The good news there is something you can do to stop these calls. Calls from banks, creditors, debt collectors and companies trying to sell you sometime are often illegal. Congress has passed laws recently to stop these harassing tactics. But, you need to know your rights. At Lindh Foster LLC we turn the tables on these scoundrels. We specialize in helping our client’s stop these unwanted calls and often we can ever sue solicitors and others for violating your rights. We also working with individuals and families to provide information and strategies to resolve their debt issues with the best possible outcome in mind.
One federal law that protect consumers from debt collectors and their harassing telephone calls and other unscrupulous debt collectors tactics is the Fair Debt Collection Practices Act (FDCPA).
Another newer law which more broadly applies to for-profit telephone solicitors as well as your bank and your creditors is the Telephone Consumer Protection Act (TCPA). While originally aimed at stopping companies from bombarding consumers with so-called “junk faxes” and pre-recorded or computer assisted solicitation calls and messages, the TCPA also place important additional limitations on what debt collectors and your creditors are allowed to do when attempting to collect on a pass due debt.
So, the Telephone Consumer Protection Act defines what are unacceptable telephone practices by companies that do not have a pre-existing business relationship with you as well as calls from any company with which you have not given express permission to call your cell phone. It even prohibits certain so-called autodialer calls to your home or cell phone. These are those annoying calls you answer where there is a long pause while you are connected to a live person on their side or they automatically hang up if the call goes to your voicemail. The Fair Debt Collection Practices Act, on the other hand, only applies to debt collectors and other agents of creditors. However, the FDCPA prohibits a broader range of aggressive or harassing practices including threatening letters and repetitive calls to your home or cell phone. Also some states, like Connecticut, have enacted laws based on the FDCPA that apply similar restriction on bank and other creditors that engage in abusive collection practices.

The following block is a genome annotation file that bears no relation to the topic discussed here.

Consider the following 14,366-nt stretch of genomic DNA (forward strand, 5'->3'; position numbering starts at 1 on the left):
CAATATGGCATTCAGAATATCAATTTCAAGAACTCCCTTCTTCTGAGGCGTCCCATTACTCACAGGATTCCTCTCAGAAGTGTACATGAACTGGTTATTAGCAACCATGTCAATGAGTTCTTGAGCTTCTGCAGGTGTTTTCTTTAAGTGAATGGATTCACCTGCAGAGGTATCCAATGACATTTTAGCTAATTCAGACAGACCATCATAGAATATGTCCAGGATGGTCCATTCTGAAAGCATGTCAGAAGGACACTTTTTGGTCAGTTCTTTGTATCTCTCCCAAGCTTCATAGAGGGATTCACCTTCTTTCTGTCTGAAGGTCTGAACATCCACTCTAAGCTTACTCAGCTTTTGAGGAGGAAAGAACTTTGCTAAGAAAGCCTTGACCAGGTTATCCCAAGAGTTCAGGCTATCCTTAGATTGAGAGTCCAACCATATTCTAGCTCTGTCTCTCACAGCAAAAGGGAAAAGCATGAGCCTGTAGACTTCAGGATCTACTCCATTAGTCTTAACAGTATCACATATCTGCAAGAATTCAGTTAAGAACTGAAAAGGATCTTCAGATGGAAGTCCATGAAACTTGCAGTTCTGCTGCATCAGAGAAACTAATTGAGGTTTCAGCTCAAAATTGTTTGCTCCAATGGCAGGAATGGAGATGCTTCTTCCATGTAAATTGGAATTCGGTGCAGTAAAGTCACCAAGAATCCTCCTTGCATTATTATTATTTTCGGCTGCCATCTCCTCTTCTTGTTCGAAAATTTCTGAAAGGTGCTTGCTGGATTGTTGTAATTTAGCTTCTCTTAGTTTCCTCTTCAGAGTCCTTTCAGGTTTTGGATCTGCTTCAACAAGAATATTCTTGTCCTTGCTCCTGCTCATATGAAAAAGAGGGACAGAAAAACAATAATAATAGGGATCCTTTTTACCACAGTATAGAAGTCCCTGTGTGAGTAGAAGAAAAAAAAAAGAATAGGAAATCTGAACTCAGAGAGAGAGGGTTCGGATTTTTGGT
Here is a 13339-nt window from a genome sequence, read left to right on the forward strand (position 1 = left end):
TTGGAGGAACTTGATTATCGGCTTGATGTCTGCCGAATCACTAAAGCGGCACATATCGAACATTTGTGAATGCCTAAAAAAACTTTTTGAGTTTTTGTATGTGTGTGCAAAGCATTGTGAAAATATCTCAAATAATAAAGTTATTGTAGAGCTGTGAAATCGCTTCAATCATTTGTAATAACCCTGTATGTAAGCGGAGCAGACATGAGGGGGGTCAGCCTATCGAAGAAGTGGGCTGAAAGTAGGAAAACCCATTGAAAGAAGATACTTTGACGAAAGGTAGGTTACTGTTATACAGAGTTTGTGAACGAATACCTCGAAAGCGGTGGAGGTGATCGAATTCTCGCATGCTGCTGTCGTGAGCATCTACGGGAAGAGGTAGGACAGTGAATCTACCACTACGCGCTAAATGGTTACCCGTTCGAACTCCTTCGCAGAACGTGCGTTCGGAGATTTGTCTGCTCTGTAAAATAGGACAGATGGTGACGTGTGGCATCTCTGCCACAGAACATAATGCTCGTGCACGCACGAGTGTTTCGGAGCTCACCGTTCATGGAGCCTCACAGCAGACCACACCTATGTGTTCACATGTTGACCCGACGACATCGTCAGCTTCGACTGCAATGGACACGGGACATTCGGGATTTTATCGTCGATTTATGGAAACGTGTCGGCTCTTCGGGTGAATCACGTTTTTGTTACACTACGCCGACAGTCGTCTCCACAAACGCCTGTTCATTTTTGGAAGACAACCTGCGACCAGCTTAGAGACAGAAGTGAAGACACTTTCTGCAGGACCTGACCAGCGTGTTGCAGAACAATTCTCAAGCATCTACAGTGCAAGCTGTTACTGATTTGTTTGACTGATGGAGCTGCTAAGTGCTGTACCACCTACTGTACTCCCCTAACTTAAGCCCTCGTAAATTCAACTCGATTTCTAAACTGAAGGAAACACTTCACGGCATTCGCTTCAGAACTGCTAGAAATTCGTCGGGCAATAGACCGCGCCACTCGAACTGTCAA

Here are some common questions we get from our clients.
Are unsolicited automated calls or pre-recorded messages left on my cell phone legal?
No. Not if you don’t have a pre-existing business relationship. And even if you have a pre-existing business relationship (i.e like with your bank or credit card company), if you have revoked your consent such calls are still illegal. thhave not given the they are initiated by an automated dialing system and you have not given your permission to be contacted in this manner.
What about automated text messages to my cell phone?
They are also prohibited under the TCPA.
Can I receive compensation from debt collectors who violate these rules?
You may be entitled to compensation of $500 or more for each violation.
Does federal law prohibit unfair or abusive collection practices?
Yes. The FDCPA prohibits certain specific collection practices. It also creates certain obligations on debt collectors including proving proof that you owe a debt when asked and ceasing certain contact when requested by the debtor.
Can debt collectors call me at any time?
No, calls before 8 a.m. and after 9 p.m. are prohibited.
Can they ring my phone continually just to annoy me?
No, repeated phone calls each day (generally 6 or more) intended to annoy or harass you are also prohibited.
Can they call or contact me at work?
No, they may not contact you at work if you tell them not to do so.
Does the debt collector have to prove I owe the debt?
Yes, any debt collector must provide you with a written “validation notice” within five days after they first contact you stating the amount of debt owed, the name of the creditor and how to dispute the debt if you believe it is not accurate.
How can an attorney help?
Once the collector is informed that the debtor is represented by an attorney, the debt collector must only contact your attorney and they may no longer contact or harass you regarding a collection matter. This right alone can offer immediate relief from continuing contact from debt collectors whether or not they are violating any of these federal laws. Your attorney can also help you initiate legal action if your rights have been violated and provide a strong voice in negotiation to settle the debt in the event you are sued or threatened with a collection action.
Here to Help!
Please feel free to contact attorney Eric Foster at Lindh Foster LLC for a free initial consultation if you feel your rights under the FDCPA or the TCPA have been violated or if you just have questions about consumer’s right in connection with unsolicited or harassing telephone calls regardless of whether such calls are from an unknown solicitor or a debt collectors. We are also glad to offer you assistance or recommend a local attorney in your area.
For further information or to schedule a meeting at our offices, please contact:
This informational blog post was brought to you by Attorney Eric L. Foster, an experienced Hartford County, Connecticut Consumer Credit Lawyer.